Known for its conservative and what many call risk-averse nature, the Food and Drug Administration (FDA) seems to be headed in a bold and ambitious direction under Commissioner Scott Gottlieb, MD. What will his leadership mean for cardiology?
High energy, major buzz
Always a lively forum of discussion between members of the interventional cardiology community and officialdom, the FDA Town Hall at TCT.17 in Denver created the kind of buzz typically reserved for game-changing clinical trials. The reason was not hard to divine. Six months earlier Gottlieb was sworn in as the 23rd commissioner of the FDA, and the anticipation around how he might change the arc of drug and device approval was palpable.
“Having him as commissioner will have a huge impact on how we will be performing clinical trials and clinical research for drugs and devices,” says Roxana Mehran, MD, director of interventional cardiovascular research and clinical trials at the Icahn School of Medicine at Mount Sinai Medical Center in New York and a TCT.17 course director. “He’s very futuristic and has a great vision for our industry.”
When President Trump named Gottlieb to head up the sprawling regulatory agency, there was no small number of skeptics and detractors. To be sure, the new commissioner was well versed in national health policy, having previously served as the FDA’s deputy commissioner for medical and scientific affairs and, before that, as a senior advisor to the FDA commissioner. But in his ensuing 10 years in the private sector, Gottlieb built relationships with, and drew considerable income from, a host of large pharmaceutical and bio-tech companies as a board member or consultant. How could the public expect its new FDA chief to effectively regulate an industry to which he was so intimately tied?
At least some of those critics have since reconsidered their opinions as Gottlieb unleashed a torrent of activity and pronouncements affecting virtually all parts of his realm. He’s cracked down on dangerous stem cell clinics. Ramped up the agency’s efforts against the national opioid epidemic. Made it easier for complex generic drugs to get to market. Streamlined the process for assessing the safety and benefits of new medical devices. Opened up the communication channels between drug developers and the FDA at critical junctures of the review process.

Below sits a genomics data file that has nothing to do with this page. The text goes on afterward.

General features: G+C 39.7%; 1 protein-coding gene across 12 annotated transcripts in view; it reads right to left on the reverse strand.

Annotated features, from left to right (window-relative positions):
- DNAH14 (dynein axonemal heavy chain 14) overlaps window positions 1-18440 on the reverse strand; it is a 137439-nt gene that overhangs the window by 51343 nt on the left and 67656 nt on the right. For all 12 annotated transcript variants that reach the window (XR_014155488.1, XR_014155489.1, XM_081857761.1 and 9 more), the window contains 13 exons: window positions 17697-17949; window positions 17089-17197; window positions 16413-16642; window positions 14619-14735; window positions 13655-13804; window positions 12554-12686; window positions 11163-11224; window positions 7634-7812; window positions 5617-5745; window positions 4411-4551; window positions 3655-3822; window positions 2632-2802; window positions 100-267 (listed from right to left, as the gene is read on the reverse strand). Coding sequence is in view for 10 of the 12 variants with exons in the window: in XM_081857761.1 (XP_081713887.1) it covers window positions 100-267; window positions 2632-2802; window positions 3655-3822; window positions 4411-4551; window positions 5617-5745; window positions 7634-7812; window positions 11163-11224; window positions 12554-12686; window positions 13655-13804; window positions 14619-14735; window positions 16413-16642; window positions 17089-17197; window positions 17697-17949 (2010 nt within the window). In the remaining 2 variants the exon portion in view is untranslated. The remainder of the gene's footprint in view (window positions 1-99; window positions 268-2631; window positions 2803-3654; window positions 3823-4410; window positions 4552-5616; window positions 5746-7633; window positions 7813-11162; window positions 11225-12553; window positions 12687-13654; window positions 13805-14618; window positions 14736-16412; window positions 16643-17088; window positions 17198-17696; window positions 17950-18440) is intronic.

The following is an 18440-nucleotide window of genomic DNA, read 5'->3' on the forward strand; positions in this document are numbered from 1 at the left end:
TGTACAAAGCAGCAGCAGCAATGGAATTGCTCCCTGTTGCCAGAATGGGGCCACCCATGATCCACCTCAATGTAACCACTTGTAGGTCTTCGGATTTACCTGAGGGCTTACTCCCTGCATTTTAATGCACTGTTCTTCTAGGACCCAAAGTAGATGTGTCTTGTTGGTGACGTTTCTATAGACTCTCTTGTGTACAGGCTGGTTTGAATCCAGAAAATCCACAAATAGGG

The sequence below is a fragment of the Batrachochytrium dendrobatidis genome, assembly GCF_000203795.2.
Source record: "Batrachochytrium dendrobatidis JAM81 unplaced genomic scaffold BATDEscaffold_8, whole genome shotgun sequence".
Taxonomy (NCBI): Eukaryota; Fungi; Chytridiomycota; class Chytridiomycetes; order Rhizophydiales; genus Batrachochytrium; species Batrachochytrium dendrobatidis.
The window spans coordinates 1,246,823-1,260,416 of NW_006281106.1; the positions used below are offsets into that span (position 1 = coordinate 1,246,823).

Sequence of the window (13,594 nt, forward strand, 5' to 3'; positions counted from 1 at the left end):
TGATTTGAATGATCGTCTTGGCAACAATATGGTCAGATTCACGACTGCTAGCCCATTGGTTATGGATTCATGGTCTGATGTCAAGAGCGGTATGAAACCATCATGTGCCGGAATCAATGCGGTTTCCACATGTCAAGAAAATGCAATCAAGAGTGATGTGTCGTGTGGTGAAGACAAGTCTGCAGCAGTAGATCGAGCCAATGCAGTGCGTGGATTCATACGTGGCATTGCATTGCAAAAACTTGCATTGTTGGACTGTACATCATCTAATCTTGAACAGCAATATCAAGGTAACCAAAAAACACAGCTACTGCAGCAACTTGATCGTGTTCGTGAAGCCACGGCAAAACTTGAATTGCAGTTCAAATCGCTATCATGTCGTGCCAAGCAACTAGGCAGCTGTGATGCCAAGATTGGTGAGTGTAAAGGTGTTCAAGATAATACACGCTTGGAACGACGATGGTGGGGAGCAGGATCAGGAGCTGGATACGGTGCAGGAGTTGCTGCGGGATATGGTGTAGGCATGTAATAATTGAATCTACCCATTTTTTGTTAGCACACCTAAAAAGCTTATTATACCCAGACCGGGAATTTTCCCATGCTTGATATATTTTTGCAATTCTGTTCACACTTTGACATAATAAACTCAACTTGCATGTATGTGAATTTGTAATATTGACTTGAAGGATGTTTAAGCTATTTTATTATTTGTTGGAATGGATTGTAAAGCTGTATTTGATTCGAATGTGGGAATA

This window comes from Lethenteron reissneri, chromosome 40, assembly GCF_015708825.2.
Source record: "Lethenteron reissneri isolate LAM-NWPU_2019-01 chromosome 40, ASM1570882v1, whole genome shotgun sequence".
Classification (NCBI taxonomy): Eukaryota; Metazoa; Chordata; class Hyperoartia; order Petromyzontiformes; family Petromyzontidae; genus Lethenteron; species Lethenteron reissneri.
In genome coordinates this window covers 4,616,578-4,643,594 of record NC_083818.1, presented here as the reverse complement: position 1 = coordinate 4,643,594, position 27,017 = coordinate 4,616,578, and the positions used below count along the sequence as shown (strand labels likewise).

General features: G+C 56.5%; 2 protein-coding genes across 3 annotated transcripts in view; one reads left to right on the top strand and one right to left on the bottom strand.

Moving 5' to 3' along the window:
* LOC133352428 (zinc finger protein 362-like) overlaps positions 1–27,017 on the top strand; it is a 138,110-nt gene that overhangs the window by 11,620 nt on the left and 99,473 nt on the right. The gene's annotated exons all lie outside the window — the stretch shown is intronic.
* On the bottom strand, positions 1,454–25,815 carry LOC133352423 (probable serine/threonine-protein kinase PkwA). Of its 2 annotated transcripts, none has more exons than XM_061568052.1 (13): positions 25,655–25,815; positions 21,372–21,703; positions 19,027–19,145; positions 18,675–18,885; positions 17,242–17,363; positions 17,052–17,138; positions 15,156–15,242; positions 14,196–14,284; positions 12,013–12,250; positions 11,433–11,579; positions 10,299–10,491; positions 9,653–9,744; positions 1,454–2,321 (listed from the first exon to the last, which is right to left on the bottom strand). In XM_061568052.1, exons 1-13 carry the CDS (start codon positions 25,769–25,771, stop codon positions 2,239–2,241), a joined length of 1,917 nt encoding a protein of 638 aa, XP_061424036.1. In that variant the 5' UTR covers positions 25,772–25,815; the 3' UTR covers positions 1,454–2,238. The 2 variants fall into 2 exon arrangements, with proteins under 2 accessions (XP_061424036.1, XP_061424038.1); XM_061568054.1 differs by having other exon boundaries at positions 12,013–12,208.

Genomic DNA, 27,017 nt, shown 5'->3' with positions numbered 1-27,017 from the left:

“He’s clearly a high-energy guy who’s moving at warp speed,” says Eric Topol, MD, director of Scripps Translational Science Institute in San Diego. “I think he’s exceeded most people’s expectations.”
Impact on digital health
One area where Topol expects striking changes under Gottlieb—with manifold implications for cardiology—is digital health. Experts say the field is on the verge of explosive growth fueled by wearables and monitoring devices like the FDA-approved Kardia Band (AliveCor) for the Apple Watch that allows people to capture their own EKGs to instantly detect atrial fibrillation. “My guess is that under prior FDA [administrations] it might not have been approved for years,” says Topol of the medical-grade watch band, the first Apple Watch accessory approved by the FDA.
“As artificial intelligence and machine learning provide better learning tools for these devices, I think you’ll see more of a marriage between technology and cardiologists in their everyday practice to help diagnose and treat patients with cardiovascular disease,” says Zach Rothstein, associate vice president of technology and regulatory aff airs for the Advanced Medical Technology Association (AdvaMed). As for Gottlieb’s role, Rothstein calls the one-time venture capital partner “a true champion of these technologies,” adding, “it's exciting to think where he might take this going forward.”
Indeed, the digital medicine field has praised what Gottlieb has already done to bring the long-promised revolution a step closer. Serving notice on one of his blog posts that the FDA’s regulatory process for medical devices had remained largely unchanged for 40 years, Gottlieb acted swiftly to roll back the regulatory burden on developers. For one thing, he revealed in December new 510(k) guidance for assessing the safety and effectiveness of medical devices whose risks are already well known. In another major move unveiled in 2017, a software pilot program essentially allows companies the FDA has pre-certified to submit less information to the regulator than was previously required prior to marketing a new digital health tool.